ended in the house yesterday In a vic
tory for the Republicans, as had been
expected. The bill, amended as agreed
upn at the conference of Republicans
. iay niS''t so as to reduce the
taiiff from 2," to per cent, of the
Littlefield of Maine, Lorimer of Illinois,
ana .Mccnll of ' Massachuetts voted
with the opposition against the bill,
and four Democrats Davey and Myer
of Louisiana, DeVries of California,
and Sibley of Pennsylvania voted
with the Republicans for the bill. In
j addition Warner (Rep.) of Illinois' was
Herculean efforts had leen made to
get out the full vote, and this led to
some remarkable incidents. Six men
were brought from Iteda of siekness
two of them from hospitals. Brownlow
of Tennessee wm brought ln a car
riage accompanied by his wifeandphy
dcian. He sat bundled up near the
entrance until his vote was given and
then withdrew. - It was felt that the
train would be severe on him, but
when Tawney, the Republican whin,
urged that the bill might be losct by this
one vote, Brownlow said: "I would
rather lose my life than see this bill
defeated." Tawney and three assist
ants were out in carriages until mid
night accounting for every vote, and Un
derwood, the Democratic whip, was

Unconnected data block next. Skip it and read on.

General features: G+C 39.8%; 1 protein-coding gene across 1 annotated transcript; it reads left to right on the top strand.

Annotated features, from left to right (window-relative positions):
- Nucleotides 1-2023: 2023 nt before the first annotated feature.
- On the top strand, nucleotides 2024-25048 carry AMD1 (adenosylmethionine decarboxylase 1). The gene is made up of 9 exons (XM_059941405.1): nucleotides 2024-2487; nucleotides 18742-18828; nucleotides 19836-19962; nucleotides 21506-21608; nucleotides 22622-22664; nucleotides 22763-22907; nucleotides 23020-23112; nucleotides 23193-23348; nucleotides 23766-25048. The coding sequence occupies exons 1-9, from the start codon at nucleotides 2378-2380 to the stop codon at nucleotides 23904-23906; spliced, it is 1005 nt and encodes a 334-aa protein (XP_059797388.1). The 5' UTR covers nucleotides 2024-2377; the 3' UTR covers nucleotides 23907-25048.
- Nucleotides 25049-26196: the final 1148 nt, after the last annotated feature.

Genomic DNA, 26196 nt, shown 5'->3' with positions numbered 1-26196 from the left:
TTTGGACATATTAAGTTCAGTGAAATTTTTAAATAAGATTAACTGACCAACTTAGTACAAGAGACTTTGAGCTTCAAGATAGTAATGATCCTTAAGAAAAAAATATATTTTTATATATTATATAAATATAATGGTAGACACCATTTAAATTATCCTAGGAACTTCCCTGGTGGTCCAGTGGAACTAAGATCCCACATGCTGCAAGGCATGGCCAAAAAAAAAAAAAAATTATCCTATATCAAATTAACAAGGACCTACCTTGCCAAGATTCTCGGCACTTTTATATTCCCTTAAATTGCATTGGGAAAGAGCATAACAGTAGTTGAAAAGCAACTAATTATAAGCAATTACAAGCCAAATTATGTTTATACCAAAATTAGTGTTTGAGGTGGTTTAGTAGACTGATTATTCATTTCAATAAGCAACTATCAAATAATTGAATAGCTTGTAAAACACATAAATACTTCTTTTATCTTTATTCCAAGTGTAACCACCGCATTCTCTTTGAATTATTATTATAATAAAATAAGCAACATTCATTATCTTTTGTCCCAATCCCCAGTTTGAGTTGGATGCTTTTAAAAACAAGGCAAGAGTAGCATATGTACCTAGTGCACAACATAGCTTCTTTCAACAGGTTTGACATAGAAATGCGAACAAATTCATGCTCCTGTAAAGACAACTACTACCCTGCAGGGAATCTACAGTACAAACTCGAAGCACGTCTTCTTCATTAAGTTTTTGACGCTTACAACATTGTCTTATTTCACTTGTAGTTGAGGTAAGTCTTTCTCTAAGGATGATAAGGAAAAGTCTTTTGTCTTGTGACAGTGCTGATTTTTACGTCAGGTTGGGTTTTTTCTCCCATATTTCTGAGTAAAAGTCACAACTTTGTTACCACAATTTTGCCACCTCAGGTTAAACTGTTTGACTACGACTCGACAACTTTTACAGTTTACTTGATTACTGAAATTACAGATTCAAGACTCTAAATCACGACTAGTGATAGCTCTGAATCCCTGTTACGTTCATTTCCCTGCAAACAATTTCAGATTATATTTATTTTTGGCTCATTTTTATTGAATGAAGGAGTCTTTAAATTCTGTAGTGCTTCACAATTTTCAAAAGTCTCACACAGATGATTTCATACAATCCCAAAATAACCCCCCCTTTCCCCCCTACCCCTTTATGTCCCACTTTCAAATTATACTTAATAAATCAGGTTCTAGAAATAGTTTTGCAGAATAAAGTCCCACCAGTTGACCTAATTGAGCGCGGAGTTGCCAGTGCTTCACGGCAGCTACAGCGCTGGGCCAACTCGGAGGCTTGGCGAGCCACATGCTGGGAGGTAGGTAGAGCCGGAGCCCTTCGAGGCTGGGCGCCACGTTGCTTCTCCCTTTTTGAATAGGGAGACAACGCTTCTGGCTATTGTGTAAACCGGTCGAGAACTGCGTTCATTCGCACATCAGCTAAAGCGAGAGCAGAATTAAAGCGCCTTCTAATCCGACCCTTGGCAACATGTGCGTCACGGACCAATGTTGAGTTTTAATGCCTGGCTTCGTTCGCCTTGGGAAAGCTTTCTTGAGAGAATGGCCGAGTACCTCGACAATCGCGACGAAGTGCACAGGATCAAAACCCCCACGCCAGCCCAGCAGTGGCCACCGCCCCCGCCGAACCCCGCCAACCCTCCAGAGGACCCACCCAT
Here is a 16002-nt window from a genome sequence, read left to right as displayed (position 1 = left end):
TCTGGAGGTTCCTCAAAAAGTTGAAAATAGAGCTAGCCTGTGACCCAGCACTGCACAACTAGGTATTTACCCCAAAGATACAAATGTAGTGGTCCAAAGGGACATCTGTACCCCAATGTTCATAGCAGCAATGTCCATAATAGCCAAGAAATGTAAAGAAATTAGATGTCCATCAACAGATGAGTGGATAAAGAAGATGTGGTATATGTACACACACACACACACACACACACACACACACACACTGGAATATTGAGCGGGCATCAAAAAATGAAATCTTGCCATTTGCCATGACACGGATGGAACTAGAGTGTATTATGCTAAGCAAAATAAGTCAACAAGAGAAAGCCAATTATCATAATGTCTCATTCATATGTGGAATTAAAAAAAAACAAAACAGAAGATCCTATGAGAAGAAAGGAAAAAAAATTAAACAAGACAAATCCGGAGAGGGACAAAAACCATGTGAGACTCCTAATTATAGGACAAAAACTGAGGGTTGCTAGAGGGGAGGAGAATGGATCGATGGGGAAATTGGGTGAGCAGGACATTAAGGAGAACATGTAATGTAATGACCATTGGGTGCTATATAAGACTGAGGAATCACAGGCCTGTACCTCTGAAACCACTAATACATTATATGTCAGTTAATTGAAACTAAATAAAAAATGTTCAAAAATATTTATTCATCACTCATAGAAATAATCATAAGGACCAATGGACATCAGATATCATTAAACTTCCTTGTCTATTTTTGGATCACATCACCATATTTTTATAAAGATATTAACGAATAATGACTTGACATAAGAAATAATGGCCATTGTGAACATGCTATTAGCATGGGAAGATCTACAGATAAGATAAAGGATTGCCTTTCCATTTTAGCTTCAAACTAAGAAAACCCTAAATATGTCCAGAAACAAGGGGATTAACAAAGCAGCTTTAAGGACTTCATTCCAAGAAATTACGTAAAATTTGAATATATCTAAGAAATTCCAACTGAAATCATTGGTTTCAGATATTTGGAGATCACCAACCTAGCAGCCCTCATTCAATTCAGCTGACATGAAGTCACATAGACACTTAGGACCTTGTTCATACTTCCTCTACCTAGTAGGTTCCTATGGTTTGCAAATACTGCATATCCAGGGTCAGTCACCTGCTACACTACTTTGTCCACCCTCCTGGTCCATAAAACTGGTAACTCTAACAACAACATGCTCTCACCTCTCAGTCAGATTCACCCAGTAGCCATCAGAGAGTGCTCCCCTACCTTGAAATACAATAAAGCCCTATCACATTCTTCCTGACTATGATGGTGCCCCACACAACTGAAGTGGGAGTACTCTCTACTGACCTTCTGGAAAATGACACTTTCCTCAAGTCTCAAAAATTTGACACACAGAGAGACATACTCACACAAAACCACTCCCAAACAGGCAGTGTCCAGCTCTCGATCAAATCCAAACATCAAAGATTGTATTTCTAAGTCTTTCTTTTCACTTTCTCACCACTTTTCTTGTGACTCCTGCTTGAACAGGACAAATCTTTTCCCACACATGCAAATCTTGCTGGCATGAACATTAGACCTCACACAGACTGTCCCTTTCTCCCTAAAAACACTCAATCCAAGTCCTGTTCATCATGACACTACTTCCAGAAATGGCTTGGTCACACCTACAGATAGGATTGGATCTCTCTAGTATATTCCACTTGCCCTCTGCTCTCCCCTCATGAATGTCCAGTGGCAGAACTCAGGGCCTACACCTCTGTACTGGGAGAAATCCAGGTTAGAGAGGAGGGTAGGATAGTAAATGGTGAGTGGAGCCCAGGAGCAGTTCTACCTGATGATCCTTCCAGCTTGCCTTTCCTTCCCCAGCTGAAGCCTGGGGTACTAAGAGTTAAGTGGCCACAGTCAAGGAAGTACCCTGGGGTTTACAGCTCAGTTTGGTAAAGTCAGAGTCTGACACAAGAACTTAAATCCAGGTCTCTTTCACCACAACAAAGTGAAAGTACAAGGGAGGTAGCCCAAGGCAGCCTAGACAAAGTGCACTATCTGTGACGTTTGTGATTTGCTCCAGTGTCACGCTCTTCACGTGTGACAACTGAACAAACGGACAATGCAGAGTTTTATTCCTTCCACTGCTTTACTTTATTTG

similarly exerting every means to get
out his vote. Three Democrats wem
brought from sick beds.
T o r the Test Totes.
The first test yesterday was on a sub
stitute offered by McCall on behalf of
the opposition. It was the original
Payne bill for free trade with Porto
Rico, and was defeated KW to 174.
substitute. A:' root ion to recommit tne
bill, which followed, shared a similar
fate, being lost 1!0 to 172. There was
great excitement throughout the roll
calls, which were followed with eager
Interest by thousands of spectators
who packed the galleries to suffoca
tion. The Republicans indulged in a
demonstration of wild jubilation when
the final result was announced. ,
CAM PHF. l.L flOKS OX THE STAND.
Reprenentative Tells What He Knows of
the Clark Senatorial Case.
Washington. March 1. Representa
tive Campbell, the principal counsel
for the prosecution in the Clark case,
was on the stand during the greater
partof yesterday before the senate
committee on elections. He said that
while he had attended the preliminary
conference of friends of Clark which
resulted iu the anti-Daly campaign he.
had not heard much of the talk, having
gone to sleep. He had given the Clark'
people no formal notice when he de- .